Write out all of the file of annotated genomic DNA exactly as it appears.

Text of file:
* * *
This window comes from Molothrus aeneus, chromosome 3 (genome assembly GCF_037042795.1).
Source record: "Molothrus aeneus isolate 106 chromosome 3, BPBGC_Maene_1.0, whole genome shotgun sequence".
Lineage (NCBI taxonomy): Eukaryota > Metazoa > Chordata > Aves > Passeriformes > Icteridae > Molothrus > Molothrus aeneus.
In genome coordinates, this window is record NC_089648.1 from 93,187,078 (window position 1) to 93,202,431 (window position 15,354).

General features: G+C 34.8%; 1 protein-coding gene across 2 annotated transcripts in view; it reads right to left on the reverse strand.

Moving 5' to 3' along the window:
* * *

This window comes from Molothrus aeneus, chromosome 3 (genome assembly GCF_037042795.1).
Source record: "Molothrus aeneus isolate 106 chromosome 3, BPBGC_Maene_1.0, whole genome shotgun sequence".
Lineage (NCBI taxonomy): Eukaryota > Metazoa > Chordata > Aves > Passeriformes > Icteridae > Molothrus > Molothrus aeneus.
In genome coordinates, this window is record NC_089648.1 from 93,187,078 (window position 1) to 93,202,431 (window position 15,354).

General features: G+C 34.8%; 1 protein-coding gene across 2 annotated transcripts in view; it reads right to left on the reverse strand.

Moving 5' to 3' along the window: